Francis Bacon, ‘Portrait of George Dyer Crouching’, 1966, MSP Modern

First edition lithograph by Bacon published in page 2 of DLM No. 162. In one of the most prominent paintings of his career George Dyer Crouching, Bacon depicts his friend and young lover kneeling on a ledge, minimizing himself in a vulnerable way. His body language suggests that he may leap or fall forward, yet his distorted gaze advises contemplation.

Signature: Unsigned

About Francis Bacon

Francis Bacon was a dominant figure of postwar art, and his canvases remain unmistakable for their contorted emotion and visceral physicality. “I would like my pictures to look as if a human being had passed between them, like a snail leaving its trail of the human presence... as a snail leaves its slime,” he once said. Among his signature motifs were screaming and disfigured heads, grappling homosexual lovers, and flanks of meat, and his style is characterized by its flat backgrounds and sense of motion, derived from the frequent use of photography and film stills as sources for portraiture. Mostly self-taught, Bacon nonetheless drew influence from an impossibly wide range of artists, from Vincent van Gogh, Eadweard Muybridge, and filmmaker Sergei Eisenstein, to Rembrandt, Masaccio, Titian, and especially Diego Velázquez, making explicit visual references to many of their works in his paintings. His lasting influence can be seen in particular among Young British Artists such as Damien Hirst, Jenny Saville, and Jake and Dinos Chapman.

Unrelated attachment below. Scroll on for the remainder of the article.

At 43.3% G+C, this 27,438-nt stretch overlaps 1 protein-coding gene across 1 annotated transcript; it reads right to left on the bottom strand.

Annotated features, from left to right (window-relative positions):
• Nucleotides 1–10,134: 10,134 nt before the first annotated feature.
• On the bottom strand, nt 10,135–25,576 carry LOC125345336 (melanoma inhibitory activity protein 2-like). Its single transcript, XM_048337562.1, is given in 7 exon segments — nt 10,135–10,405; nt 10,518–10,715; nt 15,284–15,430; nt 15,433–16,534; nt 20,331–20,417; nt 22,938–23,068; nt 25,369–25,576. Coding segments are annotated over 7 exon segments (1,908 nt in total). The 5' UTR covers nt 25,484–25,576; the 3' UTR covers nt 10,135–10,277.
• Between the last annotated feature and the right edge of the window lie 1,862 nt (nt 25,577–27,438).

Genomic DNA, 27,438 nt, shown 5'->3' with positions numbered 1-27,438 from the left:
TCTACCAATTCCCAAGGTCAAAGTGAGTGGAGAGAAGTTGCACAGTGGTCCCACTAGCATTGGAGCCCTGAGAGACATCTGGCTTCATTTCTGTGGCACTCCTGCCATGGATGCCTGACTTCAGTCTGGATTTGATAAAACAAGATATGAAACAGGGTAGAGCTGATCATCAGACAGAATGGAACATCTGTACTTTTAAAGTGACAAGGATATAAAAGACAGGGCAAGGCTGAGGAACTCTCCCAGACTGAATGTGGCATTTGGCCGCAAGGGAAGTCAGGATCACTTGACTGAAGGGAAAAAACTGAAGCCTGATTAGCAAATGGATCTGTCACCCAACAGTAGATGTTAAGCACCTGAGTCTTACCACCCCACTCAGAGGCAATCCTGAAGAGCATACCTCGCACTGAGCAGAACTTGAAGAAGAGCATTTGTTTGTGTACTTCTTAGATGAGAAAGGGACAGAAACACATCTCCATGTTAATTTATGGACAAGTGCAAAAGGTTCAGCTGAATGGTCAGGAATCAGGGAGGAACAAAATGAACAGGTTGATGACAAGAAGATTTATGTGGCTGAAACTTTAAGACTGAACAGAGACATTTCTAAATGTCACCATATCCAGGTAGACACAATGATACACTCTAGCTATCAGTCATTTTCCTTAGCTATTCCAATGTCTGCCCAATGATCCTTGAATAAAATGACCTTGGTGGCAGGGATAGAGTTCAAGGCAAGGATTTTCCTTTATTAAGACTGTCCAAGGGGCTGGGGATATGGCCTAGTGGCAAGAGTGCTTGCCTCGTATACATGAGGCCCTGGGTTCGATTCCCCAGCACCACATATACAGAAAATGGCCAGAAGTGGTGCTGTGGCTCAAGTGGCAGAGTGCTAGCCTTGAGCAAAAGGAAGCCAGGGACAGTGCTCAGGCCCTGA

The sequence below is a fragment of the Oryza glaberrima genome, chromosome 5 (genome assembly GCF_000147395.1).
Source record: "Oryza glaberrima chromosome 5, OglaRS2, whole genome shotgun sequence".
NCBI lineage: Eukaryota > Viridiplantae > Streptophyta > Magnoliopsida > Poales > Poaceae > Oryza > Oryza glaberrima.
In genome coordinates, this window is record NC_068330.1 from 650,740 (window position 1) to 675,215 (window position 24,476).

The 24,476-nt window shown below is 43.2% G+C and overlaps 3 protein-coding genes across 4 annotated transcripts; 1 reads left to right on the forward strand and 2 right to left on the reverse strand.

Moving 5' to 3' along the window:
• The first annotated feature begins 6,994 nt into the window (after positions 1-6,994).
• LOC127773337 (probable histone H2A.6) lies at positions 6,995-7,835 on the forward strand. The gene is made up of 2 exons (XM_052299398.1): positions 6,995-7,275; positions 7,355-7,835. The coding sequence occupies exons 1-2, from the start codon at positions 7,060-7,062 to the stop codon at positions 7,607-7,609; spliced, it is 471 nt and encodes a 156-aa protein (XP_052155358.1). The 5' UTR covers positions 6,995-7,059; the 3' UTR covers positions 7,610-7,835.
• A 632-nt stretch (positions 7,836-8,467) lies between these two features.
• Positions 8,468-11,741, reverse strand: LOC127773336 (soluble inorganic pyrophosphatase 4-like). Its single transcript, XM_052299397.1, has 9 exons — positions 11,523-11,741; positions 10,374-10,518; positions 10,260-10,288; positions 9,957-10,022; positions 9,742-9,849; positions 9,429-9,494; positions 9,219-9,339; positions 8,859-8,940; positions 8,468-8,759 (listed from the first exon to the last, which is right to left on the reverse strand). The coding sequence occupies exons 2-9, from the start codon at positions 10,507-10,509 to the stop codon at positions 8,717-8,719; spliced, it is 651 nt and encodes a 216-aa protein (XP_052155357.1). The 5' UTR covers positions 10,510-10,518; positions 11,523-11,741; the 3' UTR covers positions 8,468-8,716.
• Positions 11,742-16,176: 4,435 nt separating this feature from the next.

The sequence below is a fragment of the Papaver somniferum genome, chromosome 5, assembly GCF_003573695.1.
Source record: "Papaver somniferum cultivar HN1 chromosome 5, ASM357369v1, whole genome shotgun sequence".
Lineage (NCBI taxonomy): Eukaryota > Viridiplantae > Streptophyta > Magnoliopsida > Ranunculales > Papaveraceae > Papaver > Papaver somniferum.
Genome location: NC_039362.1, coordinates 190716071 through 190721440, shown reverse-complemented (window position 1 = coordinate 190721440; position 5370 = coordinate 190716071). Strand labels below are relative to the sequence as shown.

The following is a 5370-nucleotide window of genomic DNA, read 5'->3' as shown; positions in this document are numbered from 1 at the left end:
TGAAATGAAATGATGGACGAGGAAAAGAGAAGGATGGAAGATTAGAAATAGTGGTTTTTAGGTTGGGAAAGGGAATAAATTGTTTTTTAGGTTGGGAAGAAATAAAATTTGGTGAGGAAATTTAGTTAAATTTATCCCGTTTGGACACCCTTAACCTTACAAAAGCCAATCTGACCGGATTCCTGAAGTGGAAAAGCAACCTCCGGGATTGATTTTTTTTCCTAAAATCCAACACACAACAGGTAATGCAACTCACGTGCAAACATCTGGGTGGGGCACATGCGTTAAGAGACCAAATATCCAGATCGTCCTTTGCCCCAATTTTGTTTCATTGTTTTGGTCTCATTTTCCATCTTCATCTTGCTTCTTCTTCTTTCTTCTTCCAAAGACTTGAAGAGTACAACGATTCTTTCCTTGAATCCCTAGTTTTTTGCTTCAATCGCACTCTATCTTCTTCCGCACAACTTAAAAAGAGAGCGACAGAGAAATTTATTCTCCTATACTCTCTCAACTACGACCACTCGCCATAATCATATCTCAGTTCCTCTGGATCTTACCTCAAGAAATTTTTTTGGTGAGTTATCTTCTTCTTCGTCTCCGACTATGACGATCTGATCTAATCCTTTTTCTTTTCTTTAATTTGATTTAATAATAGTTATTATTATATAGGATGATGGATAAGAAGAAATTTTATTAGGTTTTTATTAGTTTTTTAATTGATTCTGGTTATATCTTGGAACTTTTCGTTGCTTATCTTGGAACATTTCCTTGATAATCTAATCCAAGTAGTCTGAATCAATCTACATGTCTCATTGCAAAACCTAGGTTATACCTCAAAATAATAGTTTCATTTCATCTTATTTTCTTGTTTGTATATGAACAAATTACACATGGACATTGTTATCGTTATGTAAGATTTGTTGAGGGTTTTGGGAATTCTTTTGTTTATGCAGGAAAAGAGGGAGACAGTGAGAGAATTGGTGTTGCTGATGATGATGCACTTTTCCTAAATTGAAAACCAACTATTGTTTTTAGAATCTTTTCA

British, 1909-1992, Dublin, Ireland